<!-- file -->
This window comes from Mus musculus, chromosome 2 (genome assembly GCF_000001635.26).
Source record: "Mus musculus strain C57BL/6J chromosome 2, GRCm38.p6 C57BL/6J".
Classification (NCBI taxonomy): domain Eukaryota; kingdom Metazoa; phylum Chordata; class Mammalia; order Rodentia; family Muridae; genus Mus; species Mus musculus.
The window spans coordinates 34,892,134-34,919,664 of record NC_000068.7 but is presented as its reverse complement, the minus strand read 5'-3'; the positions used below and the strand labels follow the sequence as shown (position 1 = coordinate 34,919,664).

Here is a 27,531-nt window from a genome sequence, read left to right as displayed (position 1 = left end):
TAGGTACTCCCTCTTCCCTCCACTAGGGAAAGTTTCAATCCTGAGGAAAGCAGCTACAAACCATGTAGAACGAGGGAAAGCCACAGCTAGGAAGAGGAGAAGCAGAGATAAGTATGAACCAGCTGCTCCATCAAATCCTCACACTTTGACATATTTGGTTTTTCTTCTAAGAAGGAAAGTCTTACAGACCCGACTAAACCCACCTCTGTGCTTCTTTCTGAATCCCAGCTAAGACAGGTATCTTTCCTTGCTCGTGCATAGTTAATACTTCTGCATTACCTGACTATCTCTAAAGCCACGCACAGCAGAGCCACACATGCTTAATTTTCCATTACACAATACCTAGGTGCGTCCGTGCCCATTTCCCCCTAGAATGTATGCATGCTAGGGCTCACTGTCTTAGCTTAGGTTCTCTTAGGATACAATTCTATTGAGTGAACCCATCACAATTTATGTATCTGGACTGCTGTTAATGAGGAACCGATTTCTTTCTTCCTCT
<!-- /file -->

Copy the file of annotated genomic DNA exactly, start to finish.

This window comes from Mus musculus, chromosome 2 (genome assembly GCF_000001635.26).
Source record: "Mus musculus strain C57BL/6J chromosome 2, GRCm38.p6 C57BL/6J".
Classification (NCBI taxonomy): domain Eukaryota; kingdom Metazoa; phylum Chordata; class Mammalia; order Rodentia; family Muridae; genus Mus; species Mus musculus.
The window spans coordinates 34,892,134-34,919,664 of record NC_000068.7 but is presented as its reverse complement, the minus strand read 5'-3'; the positions used below and the strand labels follow the sequence as shown (position 1 = coordinate 34,919,664).

Here is a 27,531-nt window from a genome sequence, read left to right as displayed (position 1 = left end):
TAGGTACTCCCTCTTCCCTCCACTAGGGAAAGTTTCAATCCTGAGGAAAGCAGCTACAAACCATGTAGAACGAGGGAAAGCCACAGCTAGGAAGAGGAGAAGCAGAGATAAGTATGAACCAGCTGCTCCATCAAATCCTCACACTTTGACATATTTGGTTTTTCTTCTAAGAAGGAAAGTCTTACAGACCCGACTAAACCCACCTCTGTGCTTCTTTCTGAATCCCAGCTAAGACAGGTATCTTTCCTTGCTCGTGCATAGTTAATACTTCTGCATTACCTGACTATCTCTAAAGCCACGCACAGCAGAGCCACACATGCTTAATTTTCCATTACACAATACCTAGGTGCGTCCGTGCCCATTTCCCCCTAGAATGTATGCATGCTAGGGCTCACTGTCTTAGCTTAGGTTCTCTTAGGATACAATTCTATTGAGTGAACCCATCACAATTTATGTATCTGGACTGCTGTTAATGAGGAACCGATTTCTTTCTTCCTCT